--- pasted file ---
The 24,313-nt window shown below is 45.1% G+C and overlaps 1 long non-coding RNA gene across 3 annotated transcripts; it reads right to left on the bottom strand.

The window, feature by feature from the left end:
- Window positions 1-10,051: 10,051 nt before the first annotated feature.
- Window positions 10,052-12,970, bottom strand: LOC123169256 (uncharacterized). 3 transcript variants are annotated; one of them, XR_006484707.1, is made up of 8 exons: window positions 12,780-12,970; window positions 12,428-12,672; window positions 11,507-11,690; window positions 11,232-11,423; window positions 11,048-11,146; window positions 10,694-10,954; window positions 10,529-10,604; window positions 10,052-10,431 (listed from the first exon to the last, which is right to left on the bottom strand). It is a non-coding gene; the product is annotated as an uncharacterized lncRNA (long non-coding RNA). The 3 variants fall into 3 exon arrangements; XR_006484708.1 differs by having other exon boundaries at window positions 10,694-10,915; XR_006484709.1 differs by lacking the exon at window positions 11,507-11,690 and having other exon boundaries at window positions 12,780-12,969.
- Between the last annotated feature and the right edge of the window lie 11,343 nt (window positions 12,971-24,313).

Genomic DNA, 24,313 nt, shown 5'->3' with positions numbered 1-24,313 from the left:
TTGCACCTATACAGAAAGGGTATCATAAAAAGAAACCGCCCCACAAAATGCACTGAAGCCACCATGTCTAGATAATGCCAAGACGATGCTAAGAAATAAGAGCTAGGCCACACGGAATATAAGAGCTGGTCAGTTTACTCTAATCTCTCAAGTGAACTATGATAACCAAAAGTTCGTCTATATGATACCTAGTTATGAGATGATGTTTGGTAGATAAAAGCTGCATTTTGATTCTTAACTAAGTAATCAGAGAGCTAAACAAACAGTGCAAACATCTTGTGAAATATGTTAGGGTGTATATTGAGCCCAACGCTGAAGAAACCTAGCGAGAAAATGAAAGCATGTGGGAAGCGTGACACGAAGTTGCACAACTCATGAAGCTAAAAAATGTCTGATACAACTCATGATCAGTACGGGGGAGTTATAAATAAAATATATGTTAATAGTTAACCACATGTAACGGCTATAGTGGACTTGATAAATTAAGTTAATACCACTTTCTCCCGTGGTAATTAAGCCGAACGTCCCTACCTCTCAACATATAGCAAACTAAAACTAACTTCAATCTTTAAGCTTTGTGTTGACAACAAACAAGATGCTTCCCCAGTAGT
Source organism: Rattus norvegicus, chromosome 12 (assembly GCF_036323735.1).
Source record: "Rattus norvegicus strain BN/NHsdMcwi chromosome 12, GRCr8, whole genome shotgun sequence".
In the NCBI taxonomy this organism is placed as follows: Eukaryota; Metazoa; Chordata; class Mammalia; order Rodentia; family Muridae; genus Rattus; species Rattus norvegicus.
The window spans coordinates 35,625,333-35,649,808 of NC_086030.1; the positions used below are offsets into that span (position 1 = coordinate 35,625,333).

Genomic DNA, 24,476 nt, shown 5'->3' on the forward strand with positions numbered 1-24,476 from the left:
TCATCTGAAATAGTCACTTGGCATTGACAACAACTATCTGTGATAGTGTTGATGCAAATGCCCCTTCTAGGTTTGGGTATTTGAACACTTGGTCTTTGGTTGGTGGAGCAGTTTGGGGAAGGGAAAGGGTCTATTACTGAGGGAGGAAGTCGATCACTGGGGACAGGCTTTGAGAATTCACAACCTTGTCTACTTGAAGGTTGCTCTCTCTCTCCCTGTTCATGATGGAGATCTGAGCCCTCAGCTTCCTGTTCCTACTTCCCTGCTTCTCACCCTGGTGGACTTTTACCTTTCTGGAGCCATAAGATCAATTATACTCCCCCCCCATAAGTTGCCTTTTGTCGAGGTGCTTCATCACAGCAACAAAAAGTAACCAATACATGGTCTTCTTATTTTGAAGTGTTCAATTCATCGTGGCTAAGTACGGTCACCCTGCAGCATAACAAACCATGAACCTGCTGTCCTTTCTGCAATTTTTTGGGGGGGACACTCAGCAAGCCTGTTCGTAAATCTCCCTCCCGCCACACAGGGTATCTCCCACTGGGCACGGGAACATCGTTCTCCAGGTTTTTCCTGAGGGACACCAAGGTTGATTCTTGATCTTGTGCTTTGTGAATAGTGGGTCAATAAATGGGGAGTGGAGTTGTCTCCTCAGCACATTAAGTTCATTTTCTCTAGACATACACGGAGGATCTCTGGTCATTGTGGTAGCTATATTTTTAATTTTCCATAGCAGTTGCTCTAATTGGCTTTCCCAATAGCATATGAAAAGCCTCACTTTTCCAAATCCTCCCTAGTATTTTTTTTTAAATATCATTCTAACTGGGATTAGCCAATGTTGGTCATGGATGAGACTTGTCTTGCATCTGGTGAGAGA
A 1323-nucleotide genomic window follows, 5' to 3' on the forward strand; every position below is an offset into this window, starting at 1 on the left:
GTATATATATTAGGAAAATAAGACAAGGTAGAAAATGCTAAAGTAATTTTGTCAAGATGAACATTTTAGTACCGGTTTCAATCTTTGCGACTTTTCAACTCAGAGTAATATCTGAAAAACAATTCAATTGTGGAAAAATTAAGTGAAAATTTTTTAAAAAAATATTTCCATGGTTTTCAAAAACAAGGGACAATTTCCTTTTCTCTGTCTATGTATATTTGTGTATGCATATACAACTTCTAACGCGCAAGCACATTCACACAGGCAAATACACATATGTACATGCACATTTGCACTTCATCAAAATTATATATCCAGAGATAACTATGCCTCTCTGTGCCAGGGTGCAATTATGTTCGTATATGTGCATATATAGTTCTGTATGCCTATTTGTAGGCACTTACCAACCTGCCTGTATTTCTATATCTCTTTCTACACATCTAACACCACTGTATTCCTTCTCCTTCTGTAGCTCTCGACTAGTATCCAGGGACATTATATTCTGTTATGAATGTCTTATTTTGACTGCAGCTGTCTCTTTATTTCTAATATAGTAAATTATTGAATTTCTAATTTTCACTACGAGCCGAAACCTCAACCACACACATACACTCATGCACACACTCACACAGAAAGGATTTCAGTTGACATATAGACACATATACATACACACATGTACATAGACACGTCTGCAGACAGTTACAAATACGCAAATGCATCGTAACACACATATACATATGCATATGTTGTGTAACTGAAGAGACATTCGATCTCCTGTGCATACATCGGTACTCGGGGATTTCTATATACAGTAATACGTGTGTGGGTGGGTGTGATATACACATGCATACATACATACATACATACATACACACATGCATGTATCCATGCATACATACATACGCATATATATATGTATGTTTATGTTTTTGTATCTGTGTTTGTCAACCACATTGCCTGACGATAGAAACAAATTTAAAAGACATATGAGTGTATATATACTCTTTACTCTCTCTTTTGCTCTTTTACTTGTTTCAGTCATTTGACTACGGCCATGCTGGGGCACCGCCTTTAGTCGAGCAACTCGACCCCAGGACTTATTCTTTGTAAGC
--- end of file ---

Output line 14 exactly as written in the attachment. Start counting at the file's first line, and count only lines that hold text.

A 1323-nucleotide genomic window follows, 5' to 3' on the forward strand; every position below is an offset into this window, starting at 1 on the left: